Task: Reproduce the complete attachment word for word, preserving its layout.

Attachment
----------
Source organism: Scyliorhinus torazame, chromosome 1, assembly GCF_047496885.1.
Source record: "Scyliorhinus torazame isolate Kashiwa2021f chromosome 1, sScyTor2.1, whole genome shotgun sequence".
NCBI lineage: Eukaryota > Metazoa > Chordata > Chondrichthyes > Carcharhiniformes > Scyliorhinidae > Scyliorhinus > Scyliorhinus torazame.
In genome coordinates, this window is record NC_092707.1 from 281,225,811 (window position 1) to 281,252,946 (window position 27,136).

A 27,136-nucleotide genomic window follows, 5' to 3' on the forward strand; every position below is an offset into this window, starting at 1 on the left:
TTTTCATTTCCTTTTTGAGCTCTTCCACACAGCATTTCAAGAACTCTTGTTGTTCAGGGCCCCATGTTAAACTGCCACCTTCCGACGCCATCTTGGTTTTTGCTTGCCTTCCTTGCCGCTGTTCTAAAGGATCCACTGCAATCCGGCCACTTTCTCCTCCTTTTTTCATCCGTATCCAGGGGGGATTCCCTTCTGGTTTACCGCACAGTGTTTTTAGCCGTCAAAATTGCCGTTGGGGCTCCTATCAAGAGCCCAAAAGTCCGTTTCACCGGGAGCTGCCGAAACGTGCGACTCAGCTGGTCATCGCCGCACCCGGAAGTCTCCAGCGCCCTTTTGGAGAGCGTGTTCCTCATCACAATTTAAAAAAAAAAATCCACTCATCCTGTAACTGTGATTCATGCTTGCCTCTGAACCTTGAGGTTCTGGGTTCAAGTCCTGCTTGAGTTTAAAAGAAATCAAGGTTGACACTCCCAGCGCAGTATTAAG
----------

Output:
Source organism: Scyliorhinus torazame, chromosome 1, assembly GCF_047496885.1.
Source record: "Scyliorhinus torazame isolate Kashiwa2021f chromosome 1, sScyTor2.1, whole genome shotgun sequence".
NCBI lineage: Eukaryota > Metazoa > Chordata > Chondrichthyes > Carcharhiniformes > Scyliorhinidae > Scyliorhinus > Scyliorhinus torazame.
In genome coordinates, this window is record NC_092707.1 from 281,225,811 (window position 1) to 281,252,946 (window position 27,136).

A 27,136-nucleotide genomic window follows, 5' to 3' on the forward strand; every position below is an offset into this window, starting at 1 on the left:
TTTTCATTTCCTTTTTGAGCTCTTCCACACAGCATTTCAAGAACTCTTGTTGTTCAGGGCCCCATGTTAAACTGCCACCTTCCGACGCCATCTTGGTTTTTGCTTGCCTTCCTTGCCGCTGTTCTAAAGGATCCACTGCAATCCGGCCACTTTCTCCTCCTTTTTTCATCCGTATCCAGGGGGGATTCCCTTCTGGTTTACCGCACAGTGTTTTTAGCCGTCAAAATTGCCGTTGGGGCTCCTATCAAGAGCCCAAAAGTCCGTTTCACCGGGAGCTGCCGAAACGTGCGACTCAGCTGGTCATCGCCGCACCCGGAAGTCTCCAGCGCCCTTTTGGAGAGCGTGTTCCTCATCACAATTTAAAAAAAAAAATCCACTCATCCTGTAACTGTGATTCATGCTTGCCTCTGAACCTTGAGGTTCTGGGTTCAAGTCCTGCTTGAGTTTAAAAGAAATCAAGGTTGACACTCCCAGCGCAGTATTAAG